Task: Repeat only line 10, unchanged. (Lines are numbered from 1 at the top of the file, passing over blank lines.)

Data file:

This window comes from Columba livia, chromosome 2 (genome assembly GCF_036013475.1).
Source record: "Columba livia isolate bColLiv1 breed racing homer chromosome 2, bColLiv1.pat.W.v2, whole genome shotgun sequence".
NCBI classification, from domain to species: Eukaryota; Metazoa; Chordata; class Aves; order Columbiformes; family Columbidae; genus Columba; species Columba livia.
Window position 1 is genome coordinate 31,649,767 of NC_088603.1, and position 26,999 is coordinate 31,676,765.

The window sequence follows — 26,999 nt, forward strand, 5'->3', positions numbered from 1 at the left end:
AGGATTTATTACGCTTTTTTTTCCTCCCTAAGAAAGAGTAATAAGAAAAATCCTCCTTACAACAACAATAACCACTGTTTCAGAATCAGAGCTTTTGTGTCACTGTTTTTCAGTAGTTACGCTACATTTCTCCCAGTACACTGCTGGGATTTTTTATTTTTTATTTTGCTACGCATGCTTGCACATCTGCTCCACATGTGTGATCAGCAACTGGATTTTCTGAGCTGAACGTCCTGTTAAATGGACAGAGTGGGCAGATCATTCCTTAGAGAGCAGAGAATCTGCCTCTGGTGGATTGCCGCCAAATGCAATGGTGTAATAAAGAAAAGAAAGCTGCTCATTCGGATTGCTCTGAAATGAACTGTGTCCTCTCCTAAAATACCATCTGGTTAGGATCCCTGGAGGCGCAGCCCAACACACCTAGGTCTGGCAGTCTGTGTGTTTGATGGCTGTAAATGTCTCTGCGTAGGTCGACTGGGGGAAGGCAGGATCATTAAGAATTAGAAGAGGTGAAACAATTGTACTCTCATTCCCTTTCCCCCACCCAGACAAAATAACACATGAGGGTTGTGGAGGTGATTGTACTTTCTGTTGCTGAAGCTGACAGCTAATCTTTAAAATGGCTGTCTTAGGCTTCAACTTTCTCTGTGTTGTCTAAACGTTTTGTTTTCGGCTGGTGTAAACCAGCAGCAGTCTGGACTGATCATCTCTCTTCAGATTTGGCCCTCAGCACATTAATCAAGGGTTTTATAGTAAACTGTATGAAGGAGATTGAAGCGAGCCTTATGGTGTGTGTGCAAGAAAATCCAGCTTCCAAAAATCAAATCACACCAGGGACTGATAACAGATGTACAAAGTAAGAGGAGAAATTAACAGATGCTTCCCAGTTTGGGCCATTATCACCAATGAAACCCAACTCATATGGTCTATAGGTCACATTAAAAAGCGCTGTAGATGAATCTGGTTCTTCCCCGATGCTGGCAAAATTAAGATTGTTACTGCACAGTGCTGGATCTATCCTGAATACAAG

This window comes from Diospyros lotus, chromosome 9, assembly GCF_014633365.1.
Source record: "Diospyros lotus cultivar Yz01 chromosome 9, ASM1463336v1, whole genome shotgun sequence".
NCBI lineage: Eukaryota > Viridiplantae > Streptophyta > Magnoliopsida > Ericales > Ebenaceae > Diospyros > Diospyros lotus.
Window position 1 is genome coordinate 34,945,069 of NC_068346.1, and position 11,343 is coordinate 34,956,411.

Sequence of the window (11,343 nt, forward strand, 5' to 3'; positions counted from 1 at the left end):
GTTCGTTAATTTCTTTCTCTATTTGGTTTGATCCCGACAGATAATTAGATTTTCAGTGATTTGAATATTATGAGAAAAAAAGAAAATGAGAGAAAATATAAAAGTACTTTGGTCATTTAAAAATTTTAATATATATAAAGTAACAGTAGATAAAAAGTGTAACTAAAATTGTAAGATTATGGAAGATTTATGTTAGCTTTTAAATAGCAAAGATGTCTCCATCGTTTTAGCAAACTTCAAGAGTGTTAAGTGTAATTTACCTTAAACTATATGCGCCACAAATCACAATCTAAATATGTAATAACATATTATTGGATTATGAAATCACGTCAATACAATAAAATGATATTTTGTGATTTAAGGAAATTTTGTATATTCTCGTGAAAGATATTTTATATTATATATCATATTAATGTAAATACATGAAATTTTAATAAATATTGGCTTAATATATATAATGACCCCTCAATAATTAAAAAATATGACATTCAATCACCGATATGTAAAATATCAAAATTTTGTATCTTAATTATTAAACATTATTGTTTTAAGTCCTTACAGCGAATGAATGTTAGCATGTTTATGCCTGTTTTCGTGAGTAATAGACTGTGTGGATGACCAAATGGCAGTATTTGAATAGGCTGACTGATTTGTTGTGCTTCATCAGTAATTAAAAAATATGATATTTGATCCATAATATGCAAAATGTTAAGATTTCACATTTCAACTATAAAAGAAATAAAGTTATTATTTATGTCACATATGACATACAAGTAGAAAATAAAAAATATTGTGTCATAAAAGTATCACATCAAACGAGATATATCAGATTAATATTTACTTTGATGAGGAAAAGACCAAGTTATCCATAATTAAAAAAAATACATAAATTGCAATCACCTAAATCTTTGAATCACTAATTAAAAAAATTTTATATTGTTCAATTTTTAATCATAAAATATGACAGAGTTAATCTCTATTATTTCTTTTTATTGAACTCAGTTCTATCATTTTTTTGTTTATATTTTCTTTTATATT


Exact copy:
Window position 1 is genome coordinate 34,945,069 of NC_068346.1, and position 11,343 is coordinate 34,956,411.